Author Topic: Interesting hypothesis on why more women have auto immune diseases  (Read 798 times)


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65 year old female with back, shoulder, neck and knee pain, dry mouth, losing teeth, dry sinuses,Blood test positive for Sjogrens. Fibromyalgia, Osteoarthritis .
Maloxicam, Lisinopril, Norco, misc.vitamins
4 discs in low back fused. Shoulder replaced 2015 & 2017 Need knee replaced.
4 hand surgeries


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That's very interesting Jenny.  Thanks for sharing the article.  I will have to read it again when I'm in a more alert mood but I got the gist of it.


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Thank you for posting this, Jenny.

If the placenta is the problem, why do men get Sjogrens?   

Dry eyes (MGD), nose, mouth, labyrinthitis, rashes, dry skin (occasional eczeme), mouth ulcers, constant but fluctuating fatigue.  Blood tests and Schirmers negative,no Sjogrens dx yet.   Flax oil, multivitamins,  saline nasal spray, Hylo forte, Lacrilube, organic castor oil for eyes, moisturisers.


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This is interesting, but seeing I've never been pregnant and still have it makes me doubt it. I've been putting some of my own theories together, purely speculative, but two stand out to me. One is that we have an opening into our body through which pathogens can enter, namely the vagina, that men don't have. And also the fact that we are big users of cosmetics, which can bring pathogens into the eyes and mouth. Once they enter I think the body can start fighting and mistake the healthy cells they are surrounded by. But like I said these are just uneducated guesses on my part.


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There is s new field of interest out there that is having a lot of interest. It is then large bowel. The GI tract is full of lymph nodes and all that thin tissue that can be affected by inflammatory and infective issues. Also, the many hundreds and thousands of bacteria that are being discovered in the GI tract also are being found to be connected to autoimmune diseases.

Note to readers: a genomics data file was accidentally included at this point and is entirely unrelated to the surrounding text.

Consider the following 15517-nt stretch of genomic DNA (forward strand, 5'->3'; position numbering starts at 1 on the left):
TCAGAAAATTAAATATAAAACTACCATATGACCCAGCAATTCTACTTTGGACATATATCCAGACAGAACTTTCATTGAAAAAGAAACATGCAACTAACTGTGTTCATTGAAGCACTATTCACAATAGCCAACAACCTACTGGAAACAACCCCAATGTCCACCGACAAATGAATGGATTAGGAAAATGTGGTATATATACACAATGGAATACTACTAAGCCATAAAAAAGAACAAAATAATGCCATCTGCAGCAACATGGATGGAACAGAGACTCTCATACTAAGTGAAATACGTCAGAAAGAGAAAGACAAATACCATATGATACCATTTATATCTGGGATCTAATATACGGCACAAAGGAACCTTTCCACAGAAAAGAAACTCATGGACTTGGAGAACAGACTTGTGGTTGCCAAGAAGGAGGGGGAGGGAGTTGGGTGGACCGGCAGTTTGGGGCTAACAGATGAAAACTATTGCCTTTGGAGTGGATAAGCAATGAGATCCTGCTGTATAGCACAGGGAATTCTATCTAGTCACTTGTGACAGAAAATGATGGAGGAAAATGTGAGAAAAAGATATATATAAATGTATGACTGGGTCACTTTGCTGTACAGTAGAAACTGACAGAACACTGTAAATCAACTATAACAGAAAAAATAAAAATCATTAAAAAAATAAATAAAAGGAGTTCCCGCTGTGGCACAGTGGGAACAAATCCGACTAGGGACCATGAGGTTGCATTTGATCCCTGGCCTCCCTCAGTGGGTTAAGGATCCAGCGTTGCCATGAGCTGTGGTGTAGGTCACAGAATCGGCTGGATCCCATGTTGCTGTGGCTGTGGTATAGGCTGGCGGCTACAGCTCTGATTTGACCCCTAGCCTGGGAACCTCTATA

We didn't hear that much about the colon in oh so many years and now the opinion is that it is unbelievably important in so many diseases. Irish


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Hi Jenny,

For me it might hold true as I've only been pregnant once but never carried to full term... I definitely believe hormones are involved (maybe driven by wonky gut bacteria?).

My gynaecologist used the same type of argument to explain my endometriosis: in nature women would be pregnant multiple times so they would have less periods. My suprahigh estrogen level - unopposed by even higher progesterone in pregnancy - created fibroid tissue in my womb, colon and who knows elsewhere.

@Judes: I'm not sure about the cosmetics, as I developed Sjogren's at a relatively young age and didn't use any yet... But you could be right about the vaginal route! Or how about the effect of birth control pills?